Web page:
> Addressed to: firstname.lastname@example.org (tcorica) > email@example.com > > ** Reply to note from firstname.lastname@example.org (tcorica) Mon, 31 Mar 1997 13:39:09 -0500 > > > > Trig is easy to defend! > > Why is it that questions from students about different bits of math > cause so much agitation among teachers? > > I wonder how often English teachers get "why should we study > Shakespeare?" I don't know about the often, but I suspect their > answer is that people without passing knowledge of old Will are > ignorant. >
Exactly so! But let me try to answer the question. I think it is because there is a strong feeling that since there are some uses for mathematics, the study of mathematics needs to be justified in terms of its usefulness.
Writing about the NCTM Standards in the April AMS _Notices_, p.455, Jack Price opens with:
We educators must continually ask ourselves, "Are the skills we provide our students those that they will be using in their jobs and in their adult lives?" Hopefully the answer is a resounding yes; if not, then we are not living up to our obligations as educators.
Apparently Mr. Price idea of teaching mathematics is to provide students with job training. I wonder what he would make of history or music or literature. Are teachers of those subjects providing their students with job skills?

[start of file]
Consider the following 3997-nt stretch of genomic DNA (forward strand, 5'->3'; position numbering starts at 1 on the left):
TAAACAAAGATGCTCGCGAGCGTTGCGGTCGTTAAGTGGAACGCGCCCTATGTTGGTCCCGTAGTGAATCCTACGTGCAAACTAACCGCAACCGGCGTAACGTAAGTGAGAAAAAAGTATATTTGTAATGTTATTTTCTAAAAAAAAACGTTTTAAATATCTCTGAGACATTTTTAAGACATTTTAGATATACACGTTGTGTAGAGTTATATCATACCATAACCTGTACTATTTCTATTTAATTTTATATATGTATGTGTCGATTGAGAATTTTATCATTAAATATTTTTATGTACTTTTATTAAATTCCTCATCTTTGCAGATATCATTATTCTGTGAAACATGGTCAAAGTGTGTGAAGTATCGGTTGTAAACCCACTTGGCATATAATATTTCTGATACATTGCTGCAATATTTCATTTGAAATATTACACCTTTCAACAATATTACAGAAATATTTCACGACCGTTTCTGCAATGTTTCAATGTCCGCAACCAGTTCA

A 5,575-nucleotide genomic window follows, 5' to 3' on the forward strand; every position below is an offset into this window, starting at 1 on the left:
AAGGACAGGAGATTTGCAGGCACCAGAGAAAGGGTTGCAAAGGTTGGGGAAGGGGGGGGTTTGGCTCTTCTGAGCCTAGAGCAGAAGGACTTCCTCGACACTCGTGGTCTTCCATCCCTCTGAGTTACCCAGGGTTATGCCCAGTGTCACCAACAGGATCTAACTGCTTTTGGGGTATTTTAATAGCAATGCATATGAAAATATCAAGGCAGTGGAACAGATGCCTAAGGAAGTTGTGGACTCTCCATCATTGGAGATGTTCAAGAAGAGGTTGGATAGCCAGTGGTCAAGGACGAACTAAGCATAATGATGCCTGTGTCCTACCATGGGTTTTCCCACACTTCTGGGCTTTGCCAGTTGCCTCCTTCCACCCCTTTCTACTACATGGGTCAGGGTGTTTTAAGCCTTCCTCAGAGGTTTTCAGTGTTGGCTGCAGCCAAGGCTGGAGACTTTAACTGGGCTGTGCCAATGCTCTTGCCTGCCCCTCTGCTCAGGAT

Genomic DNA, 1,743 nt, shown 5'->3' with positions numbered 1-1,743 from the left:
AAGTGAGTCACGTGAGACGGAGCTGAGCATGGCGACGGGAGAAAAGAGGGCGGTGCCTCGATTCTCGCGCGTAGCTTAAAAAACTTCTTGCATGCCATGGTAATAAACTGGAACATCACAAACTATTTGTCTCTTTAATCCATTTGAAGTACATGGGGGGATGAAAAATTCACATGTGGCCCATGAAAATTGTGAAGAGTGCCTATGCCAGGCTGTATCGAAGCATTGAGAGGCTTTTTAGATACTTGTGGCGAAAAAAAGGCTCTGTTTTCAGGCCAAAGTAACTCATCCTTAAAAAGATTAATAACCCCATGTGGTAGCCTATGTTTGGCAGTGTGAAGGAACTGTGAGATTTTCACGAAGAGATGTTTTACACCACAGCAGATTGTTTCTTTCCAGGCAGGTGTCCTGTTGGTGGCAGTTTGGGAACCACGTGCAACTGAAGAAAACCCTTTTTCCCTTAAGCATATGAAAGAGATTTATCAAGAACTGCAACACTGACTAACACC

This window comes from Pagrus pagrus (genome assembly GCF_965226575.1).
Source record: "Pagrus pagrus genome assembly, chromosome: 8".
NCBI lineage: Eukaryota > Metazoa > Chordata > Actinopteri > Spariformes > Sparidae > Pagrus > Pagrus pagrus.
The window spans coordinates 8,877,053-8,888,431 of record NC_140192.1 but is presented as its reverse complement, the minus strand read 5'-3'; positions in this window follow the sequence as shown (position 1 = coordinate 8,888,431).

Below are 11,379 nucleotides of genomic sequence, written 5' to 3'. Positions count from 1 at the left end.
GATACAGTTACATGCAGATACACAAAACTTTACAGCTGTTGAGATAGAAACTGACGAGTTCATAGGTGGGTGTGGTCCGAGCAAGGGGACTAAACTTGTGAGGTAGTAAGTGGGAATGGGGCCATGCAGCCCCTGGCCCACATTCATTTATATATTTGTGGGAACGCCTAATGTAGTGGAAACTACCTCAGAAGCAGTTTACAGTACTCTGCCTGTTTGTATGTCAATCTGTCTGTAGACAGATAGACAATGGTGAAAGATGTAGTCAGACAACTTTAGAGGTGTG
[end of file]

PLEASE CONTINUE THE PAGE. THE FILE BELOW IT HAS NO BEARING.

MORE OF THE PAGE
He goes on to mention, as justification for "change" which he appears to favor, that during the 1970s
As educators we did not show students real-life applications of mathematics and therefore did not answer the question on many students' minds, "When will I ever use this stuff?"
Of course not. But how often is this even possible? It might be possible in arithmetic (although I have no example in mind) but I doubt that it can be done in any reasonable fashion in courses from algebra through calculus. It is easy enough to look back and identify applications of, for example, trigonometry, especially to other areas of mathematics. It is quite different to give a real-life example of an application of trigonometry which is meaningful to a student at the time they are taking trigonometry.
So far, every example given either has nothing to do with an application of trigonometry to a "real-life" probem or else it's of the form, "Trust me, kids. It's used to build atomic bombs." Out here in the "real world" folks do not spend a lot of time calculating the heights of various flag poles. This may not be clear to Mr. Price but it is to students.